Introduction to BiotechnologyBIO 274
Prerequisites: Prerequisites: READING LEVEL 2 AND WRITING LEVEL 2 AND MATH LEVEL 5; and CHM 111 and BIO 171 or permission of instructor.
Gives a detailed look at cell and molecular biology with a focus on biotechnology. Explores the following topics: regulation of gene expression and development, recombinant DNA, gene cloning, PCR, DNA sequencing and profiling, gene therapy, protein purification, cell culture, cancer and the use of model organisms. Designed for students interested in careers in biotechnology, biochemistry, medicine or pharmacy. Meets requirements of Ferris State University's Bachelor of Science program in biotechnology. (30-0)
Outcomes and Objectives
Competently communicate in the language of the discipline.
- Read critically
- Write effectively
- Listen actively
- Speak effectively
Identify practical applications of biotechnology.
- Discuss the basic biology and bioethical implications raised by the following technologies:
Demonstrate the ability to think critically.
- Integrate concepts
- Solve problems
- Draw logical conclusions
- Make predictions based on evidence
- Identify trends and patterns
- Distinguish between simple correlation and cause-and-effect
Make use of various information resources for current and continued learning purposes.
- Use the library to access information using a variety of computer data bases and/or indexes
- Distinguish between the scientific literature and general information sources
- Recognize the differences between various types of scientific journals
- Use computers for access to the Internet and to self-directed tutorials and simulations
- Use reference manuals specific to the discipline
- Use instructional compact disc, videos and/or films
Identify and discuss the key techniques that were critical to development of the field of biotechnology.
- Discuss the strategies and applications of radioactive labeling, X-ray crystallography, chromatography, centrification, and cell fractionation in molecular research.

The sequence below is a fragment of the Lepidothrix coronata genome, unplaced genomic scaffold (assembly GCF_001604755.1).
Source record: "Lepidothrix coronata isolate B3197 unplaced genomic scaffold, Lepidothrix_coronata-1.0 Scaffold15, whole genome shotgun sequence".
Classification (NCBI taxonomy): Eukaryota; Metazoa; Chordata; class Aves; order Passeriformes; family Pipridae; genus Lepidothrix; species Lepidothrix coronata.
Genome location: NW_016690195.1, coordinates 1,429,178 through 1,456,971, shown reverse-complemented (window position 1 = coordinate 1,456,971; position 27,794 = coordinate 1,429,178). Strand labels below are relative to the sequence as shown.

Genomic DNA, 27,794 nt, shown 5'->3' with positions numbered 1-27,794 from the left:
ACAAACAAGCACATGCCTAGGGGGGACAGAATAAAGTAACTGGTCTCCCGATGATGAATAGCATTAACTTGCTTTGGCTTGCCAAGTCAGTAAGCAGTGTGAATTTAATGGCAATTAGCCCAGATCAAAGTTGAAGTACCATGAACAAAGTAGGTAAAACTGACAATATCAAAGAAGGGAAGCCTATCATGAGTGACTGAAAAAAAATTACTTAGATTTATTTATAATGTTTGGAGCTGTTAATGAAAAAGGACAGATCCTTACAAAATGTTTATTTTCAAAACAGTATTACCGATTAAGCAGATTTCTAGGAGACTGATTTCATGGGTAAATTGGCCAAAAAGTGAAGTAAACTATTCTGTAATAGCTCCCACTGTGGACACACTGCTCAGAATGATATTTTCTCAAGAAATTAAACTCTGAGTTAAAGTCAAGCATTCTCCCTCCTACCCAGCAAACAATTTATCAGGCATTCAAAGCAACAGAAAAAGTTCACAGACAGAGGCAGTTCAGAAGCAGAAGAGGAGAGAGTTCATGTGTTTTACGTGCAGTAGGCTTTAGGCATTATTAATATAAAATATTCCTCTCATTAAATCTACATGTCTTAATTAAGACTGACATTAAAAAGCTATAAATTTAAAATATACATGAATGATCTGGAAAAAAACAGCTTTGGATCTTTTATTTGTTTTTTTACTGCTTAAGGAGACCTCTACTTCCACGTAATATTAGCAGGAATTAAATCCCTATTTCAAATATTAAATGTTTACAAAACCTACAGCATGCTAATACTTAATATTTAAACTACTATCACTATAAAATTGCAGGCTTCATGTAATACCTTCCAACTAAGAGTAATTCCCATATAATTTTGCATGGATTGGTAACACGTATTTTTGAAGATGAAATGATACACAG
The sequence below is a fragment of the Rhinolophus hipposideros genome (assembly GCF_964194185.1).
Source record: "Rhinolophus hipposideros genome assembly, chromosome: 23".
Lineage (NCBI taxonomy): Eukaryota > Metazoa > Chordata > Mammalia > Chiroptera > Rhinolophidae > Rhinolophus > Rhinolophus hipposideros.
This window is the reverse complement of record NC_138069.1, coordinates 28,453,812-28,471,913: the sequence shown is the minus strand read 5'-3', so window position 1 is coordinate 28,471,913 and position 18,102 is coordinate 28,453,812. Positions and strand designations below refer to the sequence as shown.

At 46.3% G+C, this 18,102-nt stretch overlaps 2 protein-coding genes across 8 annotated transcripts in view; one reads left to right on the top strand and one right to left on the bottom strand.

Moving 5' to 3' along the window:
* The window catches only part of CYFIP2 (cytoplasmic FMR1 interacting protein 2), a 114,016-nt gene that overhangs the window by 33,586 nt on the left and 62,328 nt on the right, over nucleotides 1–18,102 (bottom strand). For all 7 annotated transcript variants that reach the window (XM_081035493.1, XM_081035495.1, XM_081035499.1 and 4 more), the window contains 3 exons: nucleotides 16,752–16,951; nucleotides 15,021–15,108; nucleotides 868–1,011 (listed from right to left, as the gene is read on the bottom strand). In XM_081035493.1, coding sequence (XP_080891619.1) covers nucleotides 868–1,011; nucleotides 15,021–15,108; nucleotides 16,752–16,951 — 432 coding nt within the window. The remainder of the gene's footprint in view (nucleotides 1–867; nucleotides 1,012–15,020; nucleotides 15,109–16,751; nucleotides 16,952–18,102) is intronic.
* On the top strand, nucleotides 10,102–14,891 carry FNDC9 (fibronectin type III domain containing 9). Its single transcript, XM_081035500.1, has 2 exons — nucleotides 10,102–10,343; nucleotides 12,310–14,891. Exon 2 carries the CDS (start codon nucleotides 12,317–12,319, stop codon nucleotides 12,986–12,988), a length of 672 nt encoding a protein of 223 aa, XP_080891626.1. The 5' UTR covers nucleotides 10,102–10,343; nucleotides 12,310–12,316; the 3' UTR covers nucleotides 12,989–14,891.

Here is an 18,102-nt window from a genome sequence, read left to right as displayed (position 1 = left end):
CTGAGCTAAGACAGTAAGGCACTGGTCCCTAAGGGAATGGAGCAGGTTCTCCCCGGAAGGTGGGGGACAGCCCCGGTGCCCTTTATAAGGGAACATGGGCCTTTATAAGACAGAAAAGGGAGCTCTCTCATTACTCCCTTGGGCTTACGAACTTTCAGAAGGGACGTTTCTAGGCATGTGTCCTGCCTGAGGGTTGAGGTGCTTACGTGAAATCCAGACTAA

- Discuss the strategies and applications of restriction enzymes, ligation, vectors, transformation, electrophoresis, Southern Blotting, and genomic libraries in biotechnology.
- Discuss the importance of physical and conceptual model building and the use of model organisms in molecular biology.
Discuss the organization of prokaryotic and eukaryotic genomes.
- Compare and contrast: the size and organization of prokaryotic and eukaryotic chromosomes plus methods of replication, transcription, translation and RNA processing.
- Differentiate between transposons, junk DNA, multigene families, homeotic genes and single copy genes.
- Identify promoters, enhancers, introns and exons.
Identify key mechanisms of gene regulation in both prokaryotic and eukaryotic cells.
- Label the components of an operon and discuss the difference between inducible and repressible operons.
- List examples of transcriptional, post-transcriptional, transnational and post-transnational control of gene expression in eukaryotic systems.
Describe the process of cloning a gene and discuss relevant questions that can be pursued once the gene is cloned.
- Identify the sequential use of key techniques and the underlying chemical principles that are used when cloning a gene.
- Correctly apply the following techniques and their underlying concepts to the process of characterizing DNA: isolation of genomic and plasmid DNA, restriction digests, creating and screening libraries, Southern blots, dideographies-DNA sequencing, and PCR.
- Correctly apply the following techniques and their underlying concepts to the process of characterizing RNA: mRNA isolation techniques, Northern Blots, creating and screening cDNA libraries.
- Correctly apply the following techniques and their underlying concepts to the process of characterizing proteins: expression vectors, RNA processing, monoclonal antibodies & ELISA plus protein purification via SDA-PAGE or chromatography.
- Identify relevant questions that can be asked of an experimental system using a cloned gene.
- Comparison of DNA and protein sequence
- Identification of homologous DNA or amino acid sequences
- Significance of evolutionarily conserved sequences
- Subcloning Experiments
- In vivo and in vitro expression experiments
- Use of transgenic systems
Identify the importance of model systems in research.
- Compare and contrast advantages and disadvantages of using different model systems such as: Phage, E. Coli, Arabidopsis thalinia, Saccharomyces cerevisiae and Saccharomyces pompe, C. Elegans, Drosophila melanogaster, Sea Urchins, Xenopus genus, Zebra fish, Mus musculans.
Identify and discuss current advances in cell and molecular biology stemming from basic research involving DNA technology.
- Discuss cell signaling, signal transduction and control of the cell cycle.
- Discuss proto-oncogenes, oncogenes, tumor suppressor genes and their role in cancer.
- Discuss current advances in our understanding of development and immunology.